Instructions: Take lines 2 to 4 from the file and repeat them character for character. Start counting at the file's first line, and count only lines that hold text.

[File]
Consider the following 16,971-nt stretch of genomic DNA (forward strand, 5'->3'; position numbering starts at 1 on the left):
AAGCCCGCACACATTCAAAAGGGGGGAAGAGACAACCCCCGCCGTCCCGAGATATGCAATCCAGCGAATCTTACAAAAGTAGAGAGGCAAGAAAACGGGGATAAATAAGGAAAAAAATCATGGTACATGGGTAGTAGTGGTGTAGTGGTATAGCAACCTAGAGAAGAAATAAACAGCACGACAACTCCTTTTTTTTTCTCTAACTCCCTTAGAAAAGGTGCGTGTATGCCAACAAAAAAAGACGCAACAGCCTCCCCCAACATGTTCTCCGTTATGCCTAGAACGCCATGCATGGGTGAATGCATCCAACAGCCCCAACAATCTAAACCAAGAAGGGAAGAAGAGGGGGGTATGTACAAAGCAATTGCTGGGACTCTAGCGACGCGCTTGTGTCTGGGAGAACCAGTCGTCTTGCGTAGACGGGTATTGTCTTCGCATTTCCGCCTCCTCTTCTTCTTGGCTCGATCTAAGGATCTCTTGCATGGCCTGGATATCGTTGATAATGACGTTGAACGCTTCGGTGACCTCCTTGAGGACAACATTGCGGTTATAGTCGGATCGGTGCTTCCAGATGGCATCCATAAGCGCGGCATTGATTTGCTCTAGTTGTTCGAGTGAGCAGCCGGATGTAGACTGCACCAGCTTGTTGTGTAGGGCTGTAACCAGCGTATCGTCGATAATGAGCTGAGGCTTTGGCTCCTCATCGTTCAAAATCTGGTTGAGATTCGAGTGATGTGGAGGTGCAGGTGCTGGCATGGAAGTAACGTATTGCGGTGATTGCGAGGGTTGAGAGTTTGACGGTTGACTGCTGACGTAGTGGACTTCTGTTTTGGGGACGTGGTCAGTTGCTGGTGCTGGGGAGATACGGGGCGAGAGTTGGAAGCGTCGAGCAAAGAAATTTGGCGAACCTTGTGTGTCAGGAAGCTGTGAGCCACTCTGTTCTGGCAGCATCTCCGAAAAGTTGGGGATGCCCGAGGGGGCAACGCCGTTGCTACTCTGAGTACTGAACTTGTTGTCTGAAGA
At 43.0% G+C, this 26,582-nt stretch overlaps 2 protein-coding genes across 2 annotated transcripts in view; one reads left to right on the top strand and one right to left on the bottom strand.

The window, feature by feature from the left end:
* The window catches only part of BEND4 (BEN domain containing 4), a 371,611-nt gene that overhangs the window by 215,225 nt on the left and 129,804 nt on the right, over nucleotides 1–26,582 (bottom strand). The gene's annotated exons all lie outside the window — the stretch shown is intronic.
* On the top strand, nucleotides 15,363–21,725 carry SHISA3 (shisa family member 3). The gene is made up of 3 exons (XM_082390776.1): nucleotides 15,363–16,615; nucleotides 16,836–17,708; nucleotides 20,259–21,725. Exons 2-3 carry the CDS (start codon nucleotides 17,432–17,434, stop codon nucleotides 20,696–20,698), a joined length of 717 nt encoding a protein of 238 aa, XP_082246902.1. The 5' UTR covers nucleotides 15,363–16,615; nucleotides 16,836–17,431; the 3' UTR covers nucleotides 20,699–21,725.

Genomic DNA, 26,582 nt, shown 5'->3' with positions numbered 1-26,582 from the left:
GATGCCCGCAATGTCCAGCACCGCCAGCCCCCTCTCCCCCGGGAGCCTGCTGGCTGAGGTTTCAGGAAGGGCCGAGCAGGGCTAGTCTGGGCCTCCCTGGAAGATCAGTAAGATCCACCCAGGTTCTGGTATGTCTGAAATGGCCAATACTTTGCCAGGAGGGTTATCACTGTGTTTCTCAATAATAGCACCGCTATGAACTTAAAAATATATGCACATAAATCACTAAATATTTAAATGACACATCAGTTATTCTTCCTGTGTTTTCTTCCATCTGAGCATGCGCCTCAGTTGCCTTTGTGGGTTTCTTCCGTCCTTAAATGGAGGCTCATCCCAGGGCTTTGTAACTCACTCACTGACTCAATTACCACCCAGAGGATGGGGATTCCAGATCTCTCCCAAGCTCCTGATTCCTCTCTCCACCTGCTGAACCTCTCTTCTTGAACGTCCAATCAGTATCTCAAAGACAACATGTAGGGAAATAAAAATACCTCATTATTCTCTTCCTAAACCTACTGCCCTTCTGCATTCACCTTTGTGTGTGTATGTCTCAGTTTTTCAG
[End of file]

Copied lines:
AAGCCCGCACACATTCAAAAGGGGGGAAGAGACAACCCCCGCCGTCCCGAGATATGCAATCCAGCGAATCTTACAAAAGTAGAGAGGCAAGAAAACGGGGATAAATAAGGAAAAAAATCATGGTACATGGGTAGTAGTGGTGTAGTGGTATAGCAACCTAGAGAAGAAATAAACAGCACGACAACTCCTTTTTTTTTCTCTAACTCCCTTAGAAAAGGTGCGTGTATGCCAACAAAAAAAGACGCAACAGCCTCCCCCAACATGTTCTCCGTTATGCCTAGAACGCCATGCATGGGTGAATGCATCCAACAGCCCCAACAATCTAAACCAAGAAGGGAAGAAGAGGGGGGTATGTACAAAGCAATTGCTGGGACTCTAGCGACGCGCTTGTGTCTGGGAGAACCAGTCGTCTTGCGTAGACGGGTATTGTCTTCGCATTTCCGCCTCCTCTTCTTCTTGGCTCGATCTAAGGATCTCTTGCATGGCCTGGATATCGTTGATAATGACGTTGAACGCTTCGGTGACCTCCTTGAGGACAACATTGCGGTTATAGTCGGATCGGTGCTTCCAGATGGCATCCATAAGCGCGGCATTGATTTGCTCTAGTTGTTCGAGTGAGCAGCCGGATGTAGACTGCACCAGCTTGTTGTGTAGGGCTGTAACCAGCGTATCGTCGATAATGAGCTGAGGCTTTGGCTCCTCATCGTTCAAAATCTGGTTGAGATTCGAGTGATGTGGAGGTGCAGGTGCTGGCATGGAAGTAACGTATTGCGGTGATTGCGAGGGTTGAGAGTTTGACGGTTGACTGCTGACGTAGTGGACTTCTGTTTTGGGGACGTGGTCAGTTGCTGGTGCTGGGGAGATACGGGGCGAGAGTTGGAAGCGTCGAGCAAAGAAATTTGGCGAACCTTGTGTGTCAGGAAGCTGTGAGCCACTCTGTTCTGGCAGCATCTCCGAAAAGTTGGGGATGCCCGAGGGGGCAACGCCGTTGCTACTCTGAGTACTGAACTTGTTGTCTGAAGA
At 43.0% G+C, this 26,582-nt stretch overlaps 2 protein-coding genes across 2 annotated transcripts in view; one reads left to right on the top strand and one right to left on the bottom strand.

The window, feature by feature from the left end: